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Columbia University Press
Early Medieval Architecture as Bearer of Meaning

Early Medieval Architecture as Bearer of Meaning

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At last available in English, this classic text was originally published in Germany in 1951 and has been continuously in print since then. Gunter Bandmann analyzes the architecture of societies in western Europe up to the twelfth century that aspired to be the heirs to the Roman Empire. He examines the occurrence and recurrence of basic forms not as stylistic evolutions but as meaningful expressions of meta-material content and develops an architectural iconography of symbolic, historical, and aesthetic elements.

Product Details

ISBN-13: 9780231127042
Publisher: Columbia University Press
Publication date: 06/29/2005
Edition description: New Edition
Pages: 368
Product dimensions: 6.30(w) x 9.00(h) x 1.10(d)
Age Range: 18 Years

About the Author

Gunter Bandmann was an eminent German historian who wrote on architecture and church history. Kendall Wallis is the humanities and social sciences librarian at McGill University. Hans Böker is professor of architectural history at McGill University.

Table of Contents

Bearing Bandmann ís Meaning: A Translatorís Introduction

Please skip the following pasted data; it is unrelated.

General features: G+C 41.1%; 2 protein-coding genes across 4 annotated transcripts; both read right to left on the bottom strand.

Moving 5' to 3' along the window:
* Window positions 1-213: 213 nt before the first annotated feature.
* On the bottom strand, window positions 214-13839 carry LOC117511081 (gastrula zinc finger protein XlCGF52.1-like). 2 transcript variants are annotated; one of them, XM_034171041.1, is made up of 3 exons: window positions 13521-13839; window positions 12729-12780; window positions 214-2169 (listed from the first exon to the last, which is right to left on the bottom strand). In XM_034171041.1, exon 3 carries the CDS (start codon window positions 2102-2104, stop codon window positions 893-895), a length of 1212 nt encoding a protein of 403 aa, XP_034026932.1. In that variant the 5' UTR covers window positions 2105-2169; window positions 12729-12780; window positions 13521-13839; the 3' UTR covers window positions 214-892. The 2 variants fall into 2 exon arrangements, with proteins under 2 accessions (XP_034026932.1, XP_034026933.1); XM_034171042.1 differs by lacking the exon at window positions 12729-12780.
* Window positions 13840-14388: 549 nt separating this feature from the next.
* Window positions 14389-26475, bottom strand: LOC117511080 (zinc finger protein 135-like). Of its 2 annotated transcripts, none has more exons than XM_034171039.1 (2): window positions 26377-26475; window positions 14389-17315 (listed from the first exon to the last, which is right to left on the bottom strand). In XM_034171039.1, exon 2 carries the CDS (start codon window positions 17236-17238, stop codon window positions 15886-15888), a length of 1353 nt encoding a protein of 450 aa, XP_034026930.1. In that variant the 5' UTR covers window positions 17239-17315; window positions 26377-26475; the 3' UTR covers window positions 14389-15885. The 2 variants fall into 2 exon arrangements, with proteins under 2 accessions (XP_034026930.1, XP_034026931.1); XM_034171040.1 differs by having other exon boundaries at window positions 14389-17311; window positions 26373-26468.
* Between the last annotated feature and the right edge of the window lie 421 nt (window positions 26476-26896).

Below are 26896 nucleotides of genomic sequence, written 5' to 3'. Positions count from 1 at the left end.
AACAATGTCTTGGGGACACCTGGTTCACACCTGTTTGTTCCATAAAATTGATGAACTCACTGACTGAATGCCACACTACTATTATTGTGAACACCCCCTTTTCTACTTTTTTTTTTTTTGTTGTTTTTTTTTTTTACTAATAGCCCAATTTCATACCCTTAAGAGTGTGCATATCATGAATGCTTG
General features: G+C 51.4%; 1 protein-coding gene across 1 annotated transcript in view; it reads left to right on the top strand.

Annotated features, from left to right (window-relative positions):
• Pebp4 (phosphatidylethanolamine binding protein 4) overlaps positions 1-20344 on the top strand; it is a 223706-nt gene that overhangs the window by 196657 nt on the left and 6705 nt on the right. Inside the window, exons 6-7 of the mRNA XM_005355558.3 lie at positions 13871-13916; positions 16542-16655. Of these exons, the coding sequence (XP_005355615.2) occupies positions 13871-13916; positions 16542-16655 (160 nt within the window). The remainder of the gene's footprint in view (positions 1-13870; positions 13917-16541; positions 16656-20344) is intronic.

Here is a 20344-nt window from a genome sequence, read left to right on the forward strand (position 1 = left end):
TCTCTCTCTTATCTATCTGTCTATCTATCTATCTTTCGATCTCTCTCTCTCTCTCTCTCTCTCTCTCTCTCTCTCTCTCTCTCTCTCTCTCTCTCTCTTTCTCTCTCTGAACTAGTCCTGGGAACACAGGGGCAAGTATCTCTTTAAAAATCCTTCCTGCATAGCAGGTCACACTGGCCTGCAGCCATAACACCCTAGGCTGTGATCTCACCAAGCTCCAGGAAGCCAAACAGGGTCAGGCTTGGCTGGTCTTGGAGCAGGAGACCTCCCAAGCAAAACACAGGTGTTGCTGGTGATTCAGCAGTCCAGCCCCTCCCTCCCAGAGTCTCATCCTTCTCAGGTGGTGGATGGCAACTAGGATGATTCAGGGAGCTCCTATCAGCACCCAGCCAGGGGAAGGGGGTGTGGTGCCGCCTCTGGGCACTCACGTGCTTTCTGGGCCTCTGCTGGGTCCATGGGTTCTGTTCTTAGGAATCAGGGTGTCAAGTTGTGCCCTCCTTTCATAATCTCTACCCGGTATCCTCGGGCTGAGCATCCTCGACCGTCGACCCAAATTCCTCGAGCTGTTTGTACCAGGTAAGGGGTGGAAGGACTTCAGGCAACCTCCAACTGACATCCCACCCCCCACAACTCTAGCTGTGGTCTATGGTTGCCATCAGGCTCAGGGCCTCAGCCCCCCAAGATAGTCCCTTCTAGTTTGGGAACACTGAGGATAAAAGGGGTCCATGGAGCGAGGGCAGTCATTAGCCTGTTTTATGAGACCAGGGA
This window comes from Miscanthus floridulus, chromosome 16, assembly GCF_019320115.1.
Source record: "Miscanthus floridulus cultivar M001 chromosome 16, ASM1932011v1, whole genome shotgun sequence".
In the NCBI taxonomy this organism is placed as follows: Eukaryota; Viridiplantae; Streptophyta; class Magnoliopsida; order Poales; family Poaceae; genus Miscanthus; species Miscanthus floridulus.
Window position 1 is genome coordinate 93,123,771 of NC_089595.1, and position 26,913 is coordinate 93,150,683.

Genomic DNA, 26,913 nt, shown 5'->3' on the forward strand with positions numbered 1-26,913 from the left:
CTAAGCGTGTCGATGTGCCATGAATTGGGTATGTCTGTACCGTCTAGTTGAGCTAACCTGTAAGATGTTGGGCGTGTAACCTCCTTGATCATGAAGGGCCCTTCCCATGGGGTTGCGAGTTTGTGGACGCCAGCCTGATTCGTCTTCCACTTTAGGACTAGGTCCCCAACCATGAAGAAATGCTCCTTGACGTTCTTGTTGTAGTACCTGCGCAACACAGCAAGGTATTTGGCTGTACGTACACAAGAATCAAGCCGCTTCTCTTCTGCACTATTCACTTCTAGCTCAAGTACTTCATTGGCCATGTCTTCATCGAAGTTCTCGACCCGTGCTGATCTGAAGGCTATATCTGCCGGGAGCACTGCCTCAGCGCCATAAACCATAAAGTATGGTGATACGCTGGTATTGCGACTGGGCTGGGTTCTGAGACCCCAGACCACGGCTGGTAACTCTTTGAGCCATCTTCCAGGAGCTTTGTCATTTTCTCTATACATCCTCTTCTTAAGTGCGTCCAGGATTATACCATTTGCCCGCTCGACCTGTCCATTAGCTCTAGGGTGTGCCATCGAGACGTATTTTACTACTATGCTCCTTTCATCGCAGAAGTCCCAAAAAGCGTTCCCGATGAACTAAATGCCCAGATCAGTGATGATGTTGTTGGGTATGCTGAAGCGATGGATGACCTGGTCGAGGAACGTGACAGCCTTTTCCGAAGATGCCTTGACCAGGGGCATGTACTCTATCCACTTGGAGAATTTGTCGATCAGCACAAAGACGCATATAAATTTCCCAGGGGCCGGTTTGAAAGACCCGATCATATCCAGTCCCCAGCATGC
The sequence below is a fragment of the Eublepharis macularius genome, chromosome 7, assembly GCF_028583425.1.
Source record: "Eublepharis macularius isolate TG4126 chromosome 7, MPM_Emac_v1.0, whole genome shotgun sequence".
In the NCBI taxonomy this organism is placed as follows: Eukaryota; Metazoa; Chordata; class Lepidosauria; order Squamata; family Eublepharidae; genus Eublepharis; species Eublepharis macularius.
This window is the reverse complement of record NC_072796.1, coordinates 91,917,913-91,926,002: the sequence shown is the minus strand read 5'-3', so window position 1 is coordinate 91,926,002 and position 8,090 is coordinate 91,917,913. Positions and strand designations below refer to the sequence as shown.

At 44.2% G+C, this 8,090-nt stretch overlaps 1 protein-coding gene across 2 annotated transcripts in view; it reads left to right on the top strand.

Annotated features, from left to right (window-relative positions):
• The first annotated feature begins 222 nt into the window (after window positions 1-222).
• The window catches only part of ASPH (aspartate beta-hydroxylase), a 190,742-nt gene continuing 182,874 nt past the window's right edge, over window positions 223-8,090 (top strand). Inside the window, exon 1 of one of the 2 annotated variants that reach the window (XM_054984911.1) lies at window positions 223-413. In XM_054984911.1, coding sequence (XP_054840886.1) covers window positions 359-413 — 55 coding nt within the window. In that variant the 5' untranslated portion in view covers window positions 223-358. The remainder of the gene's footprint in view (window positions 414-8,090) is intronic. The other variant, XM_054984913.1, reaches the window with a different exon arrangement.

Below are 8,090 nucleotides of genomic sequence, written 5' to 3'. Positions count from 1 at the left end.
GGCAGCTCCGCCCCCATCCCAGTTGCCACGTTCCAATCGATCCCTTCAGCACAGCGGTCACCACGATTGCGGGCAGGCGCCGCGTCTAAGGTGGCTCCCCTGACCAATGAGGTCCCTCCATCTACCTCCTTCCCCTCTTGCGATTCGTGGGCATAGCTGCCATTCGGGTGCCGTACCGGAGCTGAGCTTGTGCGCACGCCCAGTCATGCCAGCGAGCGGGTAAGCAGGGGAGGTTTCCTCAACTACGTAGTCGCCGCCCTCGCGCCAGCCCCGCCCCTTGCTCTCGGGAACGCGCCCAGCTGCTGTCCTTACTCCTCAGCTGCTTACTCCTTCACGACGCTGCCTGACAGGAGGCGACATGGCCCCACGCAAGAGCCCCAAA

Form and Type
1. The Problem of Meaning in Architecture
The Essence of Meaning
The Medieval Work of Art
Aesthetic Meaning
The Current State of Research on Symbolic and Historical Meaning in Architecture
Sources and Methods: The Sources
Sources and Methods: The Methods
2. The Symbolic Meaning of Buildings According to Written and Visual Sources
The Written Sources
The Visual Sources
3. Historical Meaning
Tradition and Habit
Turning Toward Historicity
The Effects of Historical Meaning
4. The Decline of Symbolic and Historical Meaning
Reform and Secularization
The Predominance of Artistic Tendencies
The New Awareness of Space
Afterword by Hans Josef Bˆker

What People are Saying About This

Stephen Murray

Bandmann's book constitutes one of the great landmarks of historiography in the field of medieval architecture—yet it remains largely unknown to English-speaking audiences. In setting out to explain the ways in which a medieval building can convey meaning through visual references to older edifices, Bandmann deals with almost all the features of the great church-orientation, axiality, internal divisions of space, choir design, transept, western frontispiece, towers, galleries etc. This is a work of extraordinary erudition.

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